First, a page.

In refusing to sanction a piggyback scheme, the Eighth Circuit in Kloos v. Carter-Day Co., 799 F.2d 397 (8th Cir.1986) held the administrative filings of ADEA plaintiffs who fail to allege classwide discrimination or claim to represent a class may not serve as a basis for jurisdiction over opt-in class plaintiffs who never filed administrative charges. Id. at 399. Kloos specifically rejected the holding and reasoning of the district court in Ward II. The Circuit reasoned that to allow " class actions without administrative charges that fairly anticipate class claims, would undermine the notice and conciliation purposes of the filing requirement." Id. at 400.

         Of the proposed class plaintiffs in this case, those who did not timely file charges cannot be said to be similarly situated to the plaintiffs who in fact filed timely charges. As the court in Foster, supra, stated:

To allow those barred claims to be revived merely because plaintiff, or her lawyer, consider it advantageous to wield a heavier club by suing on behalf of a large number of claimants would undermine the purposes and requirements of the statute. It would further give unfair extortion power to a single claimant, who can threaten, by the mere insertion of a few words in her complaint, to resuscitate claims of others that have lapsed and cannot be revived without her as a representative.

109 F.R.D. at 171. Similarly, to allow plaintiffs or their lawyers to now sue on behalf of this extraordinary number of Xerox employees and former employees who may not have complied with ADEA's strict filing requirements would sanction " unfair extortion power" which was neither drafted into this statute nor intended by Congress. See, Price v. Maryland Casualty Co., 62 F.R.D. 614, 615 (S.D.Miss.1972), aff'd, 561 F.2d 609 (5th Cir.1977) (limiting the proposed class " to individuals similarly situated to Price, who filed the required notice" in a timely manner and who have opted into the action).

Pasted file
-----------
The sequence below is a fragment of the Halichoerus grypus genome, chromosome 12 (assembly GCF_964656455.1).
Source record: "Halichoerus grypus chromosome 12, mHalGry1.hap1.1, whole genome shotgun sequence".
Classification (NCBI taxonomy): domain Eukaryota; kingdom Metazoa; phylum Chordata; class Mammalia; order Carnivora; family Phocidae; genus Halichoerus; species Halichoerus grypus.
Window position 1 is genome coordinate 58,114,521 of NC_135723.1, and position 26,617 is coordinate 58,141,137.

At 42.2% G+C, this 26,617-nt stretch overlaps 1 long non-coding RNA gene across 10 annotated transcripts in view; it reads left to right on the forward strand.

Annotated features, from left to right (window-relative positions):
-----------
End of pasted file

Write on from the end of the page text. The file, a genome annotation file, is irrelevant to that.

Accordingly, the Xerox employees or former employees who failed to effect the required filing are not similarly situated to those plaintiffs who timely filed; to this extent these employees may not invoke section 16(b) of the FLSA to opt into this claim. As the court in Ward I initially determined, that case was " not a class action. None of the plaintiffs who filed EEOC charges did so purporting to represent other employees similarly situated." 40 E.P.D. at 43,430. See also, Kloss, supra, 799 F.2d at 399. It appears the same situation is presented here.

         The Kloos court found significance in the fact that administrative charges of the timely filed plaintiffs, like those in this case, " set[ ] forth only personal claims of discrimination," and did not " fairly anticipate class claims." Id. at 400 (emphasis added). See Naton v. Bank of California, 649 F.2d 691, 697 (9th Cir.1981). In such a situation, the plaintiffs are " unquestionably barred," because they have not " brought timely charges with the EEOC." Foster, supra, 109 F.R.D. at 170. See also Hopper v. Timex Corp., 595 F.Supp. 668, 670 (E.D.Ark.1984) (plaintiff's EEOC charge, limited to claim of individual unlawful discharge, found to be insufficient as a jurisdictional foundation for ADEA class action).